With regards to SF, I think the party's top leadership, i.e. the ministers and a few others, will try to keep the party in the government, while a fairly great number of the regular members of the executive committee and the parliamentary group will be opposed to the sale, and might want to leave the government. I think they will end up staying in the government, but as the party leadership election in 2012 showed, it can be hard for outsiders to predict about the inner workings of the party.
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« Reply #161 on: January 29, 2014, 04:58:36 pm »
« Edited: January 29, 2014, 05:30:45 pm by Diouf »

SF accepted the sale in today's meeting. The Executive Committee voted on the deal; 10 were in favour, 7 against. One of those 7 was the deputy leader Peter Westermann, who was an outspoken Vilhelmsen-supporter in the leadership election. Due to the defeat in the vote, Westermann has now resigned from his position as deputy leader.

EDIT: Political and financial spokesperson Lisbeth Bech Poulsen has now resigned from her posts as well as she also belonged to the no-side. More resignations and perhaps even defections are probably to follow over the next days.
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« Reply #162 on: January 29, 2014, 07:07:55 pm »
« Edited: January 30, 2014, 03:36:02 am by Diouf »

The evening ended in an almost farcical way. Enhedslisten has been able to move the case from the Financial Committee into the full Folketing by proposing a postponement of the sale. This will be voted on tomorrow morning before the vote in the Financial Committee confirming the sale. This means that it is no longer just interesting how SF's member of the Financial Committee will vote; all SF MPs have to make up their mind.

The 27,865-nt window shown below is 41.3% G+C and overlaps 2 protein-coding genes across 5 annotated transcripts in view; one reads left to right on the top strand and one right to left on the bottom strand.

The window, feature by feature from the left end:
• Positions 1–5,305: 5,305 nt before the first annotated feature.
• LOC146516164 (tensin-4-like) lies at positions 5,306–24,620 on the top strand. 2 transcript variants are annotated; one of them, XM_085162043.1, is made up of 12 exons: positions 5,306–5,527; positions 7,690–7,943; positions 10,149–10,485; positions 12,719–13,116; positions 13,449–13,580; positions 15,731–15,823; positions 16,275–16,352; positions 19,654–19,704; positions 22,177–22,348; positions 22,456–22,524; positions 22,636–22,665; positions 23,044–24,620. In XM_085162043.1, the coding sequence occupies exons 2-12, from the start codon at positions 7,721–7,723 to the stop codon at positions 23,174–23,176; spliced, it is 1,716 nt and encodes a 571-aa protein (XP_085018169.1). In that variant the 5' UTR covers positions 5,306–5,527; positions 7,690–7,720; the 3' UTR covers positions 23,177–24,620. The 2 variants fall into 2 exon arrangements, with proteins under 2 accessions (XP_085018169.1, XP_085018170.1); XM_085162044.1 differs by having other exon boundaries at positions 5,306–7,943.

The extraordinary meeting today had lasted a long time, and for the last 1-2 hours there has been live television from the building where the meeting took place. We have watched all the Ministers, MPs and members of the Executive Committee leave the building, one by one and surrounded by journalists and cameras, and answering vaguely or doubtfully about how/whether they will vote on the Enhedslisten proposal, and whether the party will remain in the government. One of the last to leave was Minister of Transportation Pia Olsen Dyhr who stated that the party could not continue in government if anybody voted against the deal tomorrow; i.e. voting for Enhedslisten's proposal. I hope it all makes some sense, but it has been a quite chaotic meeting and process; a televised meltdown. To sum up, a few key figures in the party have already resigned from their posts and more will propably follow. Tomorrow, the main point of interest will probably be to see how many SF MPs attend the parliamentary session and how they vote. If too many abstain or if somebody votes yes to Enhedslisten's proposal, SF could very well end up leaving the government after all. If they don't make the decision themselves, their government partners might make it for them.